U.S. Bar Exam Information
The LL.M. Program in American Legal Studies is not specifically designed for U.S. bar examination preparation. However, after graduation, many of our students sit for the New York or other state bar exams. We urge students who are interested in taking a U.S. bar exam to review the Comprehensive Guide to Bar Admission Requirements, which lists the bar eligibility requirements for the 50 states and the District of Columbia. This guide is published by the National Conference of Bar Examiners.
Information about the New York Bar is available on their website. Foreign-trained attorneys should pay particular attention to Rule 520.6 of the Court of Appeals for the Admission Attorneys and Counselors at Law and to the pre-LL.M. education requirements. Foreign-trained attorneys must submit an evaluation of their foreign credentials up to one-year in advance of sitting for the New York Bar exam. Students interested in sitting for the D.C. Bar exam should review the complete eligibility requirements on the D.C. Bar website.
Bar Examination Preparation Classes
Although it is expensive to take a bar preparation course, they are usually well worth the money. Over the past several years, we have found that students who choose to save the money and study on their own usually do not pass the examination, while those who take the course do significantly better.
William & Mary does not offer bar preparation courses, nor does it endorse any particular company. LL.M. students are strongly encouraged to research the many course providers. Several of the top bar preparation providers have on-campus representatives who are happy to engage with LL.M. students.
New York Bar Exam
Foreign-trained LL.M. students who wish to take the New York Bar Exam must complete at least 12 credits of required classes from the 24 credits needed for the LL.M. degree including:
- Introduction to the American Legal System (or equivalent course): 3 credit hours – offered in summer only as part of the Legal Advantage Program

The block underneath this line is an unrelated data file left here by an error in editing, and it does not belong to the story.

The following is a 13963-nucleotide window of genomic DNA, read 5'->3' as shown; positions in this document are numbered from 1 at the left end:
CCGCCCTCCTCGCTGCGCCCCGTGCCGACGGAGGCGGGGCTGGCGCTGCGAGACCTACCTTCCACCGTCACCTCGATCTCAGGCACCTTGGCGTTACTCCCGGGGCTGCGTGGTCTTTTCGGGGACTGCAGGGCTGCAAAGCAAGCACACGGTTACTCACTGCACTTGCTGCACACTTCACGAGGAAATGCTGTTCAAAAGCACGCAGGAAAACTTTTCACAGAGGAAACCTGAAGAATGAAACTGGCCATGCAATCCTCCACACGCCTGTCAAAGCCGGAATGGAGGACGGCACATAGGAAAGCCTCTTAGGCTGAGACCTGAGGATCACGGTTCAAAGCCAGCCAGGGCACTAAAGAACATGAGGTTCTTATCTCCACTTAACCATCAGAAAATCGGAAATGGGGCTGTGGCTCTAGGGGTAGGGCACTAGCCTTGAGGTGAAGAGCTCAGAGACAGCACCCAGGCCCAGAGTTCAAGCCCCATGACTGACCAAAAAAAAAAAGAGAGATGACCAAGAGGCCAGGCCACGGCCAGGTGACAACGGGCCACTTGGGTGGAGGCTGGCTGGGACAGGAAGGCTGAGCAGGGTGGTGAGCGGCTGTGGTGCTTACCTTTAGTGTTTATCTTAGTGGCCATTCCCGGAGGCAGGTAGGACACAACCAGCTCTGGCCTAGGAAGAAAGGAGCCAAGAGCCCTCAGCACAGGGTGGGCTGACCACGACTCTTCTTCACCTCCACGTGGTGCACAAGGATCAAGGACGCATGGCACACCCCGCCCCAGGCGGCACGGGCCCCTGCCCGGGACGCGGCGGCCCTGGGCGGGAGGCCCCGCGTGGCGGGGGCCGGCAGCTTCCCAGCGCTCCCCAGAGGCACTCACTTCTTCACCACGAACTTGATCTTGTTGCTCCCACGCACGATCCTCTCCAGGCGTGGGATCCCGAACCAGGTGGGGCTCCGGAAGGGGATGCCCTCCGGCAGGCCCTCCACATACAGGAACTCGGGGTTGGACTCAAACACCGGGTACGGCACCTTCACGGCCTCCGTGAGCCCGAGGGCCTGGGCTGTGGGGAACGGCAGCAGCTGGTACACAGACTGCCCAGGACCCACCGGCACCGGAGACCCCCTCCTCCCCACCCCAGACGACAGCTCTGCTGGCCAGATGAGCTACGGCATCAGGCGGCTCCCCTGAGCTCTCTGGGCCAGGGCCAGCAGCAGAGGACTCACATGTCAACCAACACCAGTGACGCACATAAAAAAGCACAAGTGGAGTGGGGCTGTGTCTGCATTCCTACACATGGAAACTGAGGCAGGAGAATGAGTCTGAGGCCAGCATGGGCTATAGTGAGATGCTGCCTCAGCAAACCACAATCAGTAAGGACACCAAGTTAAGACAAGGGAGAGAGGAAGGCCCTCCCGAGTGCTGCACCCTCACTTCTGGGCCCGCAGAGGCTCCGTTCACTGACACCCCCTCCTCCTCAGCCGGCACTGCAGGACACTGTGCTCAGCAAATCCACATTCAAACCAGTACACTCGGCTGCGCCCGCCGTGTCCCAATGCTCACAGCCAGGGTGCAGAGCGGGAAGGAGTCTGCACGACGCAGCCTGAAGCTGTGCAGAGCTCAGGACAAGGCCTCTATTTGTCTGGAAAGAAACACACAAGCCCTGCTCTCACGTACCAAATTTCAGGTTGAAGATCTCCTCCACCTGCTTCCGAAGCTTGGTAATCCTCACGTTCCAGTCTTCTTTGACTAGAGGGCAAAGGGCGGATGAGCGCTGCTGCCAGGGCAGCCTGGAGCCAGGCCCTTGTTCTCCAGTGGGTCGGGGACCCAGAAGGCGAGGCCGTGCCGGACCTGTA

- Legal Writing and Research for LL.M. students: a required 2 credit hour course – offered in fall and spring
- Professional Responsibility: 2 or 3 credit hours – offered in fall and spring
- Basic Lawyering Skills (1 credit hour) and Advanced Lawyering Skills (1 credit hour) – offered in fall and spring
At least 6 credits from the following courses:
- Civil Procedure (3 or 4 credit hours – offered in fall)
- Torts (3 credit hours – offered in fall)
- Business Associations or Corporations (3 or 4 credit hours – offered in fall and spring)
- Evidence (4 credit hours – offered in fall and spring)
- Property (4 credit hours – offered in spring)
- Contracts (4 credit hours – offered in spring)
- Constitutional Law (4 credit hours – offered in spring)
Other courses may be eligible, please consult with the [[llmadm,Director of the LL.M. Program]] for more information.
Because of these increased requirements, students who are opting to sit for the New York Bar exam may be limited in their other course selections.
New York Bar Pro Bono Requirement
All candidates seeking admission to the New York Bar after January 1, 2015 need to file documentation demonstrating that they have completed 50 hours of qualifying pro bono work, as required by Rule 520.16 of the Rules of the Court of Appeals. For further information regarding the implementation and requirements of the new rule, along with “Frequently Asked Questions,” please visit the New York Bar website.
Unlike many other LL.M. programs across the nation, William & Mary LL.M. students may satisfy the 50 hour pro bono requirement through a school sponsored externship during their spring semester. For more information, please visit the Externships page.
Optional Practical Training (OPT)
After graduation, some LL.M. students choose to enhance their U.S. legal experience by gaining practical training in a law firm or other legal organization. The Office of International Students, Scholars, & Programs will assist you with applying for Optional Practical Training prior to graduation.
For further information, visit William & Mary's Reves Center for International Studies.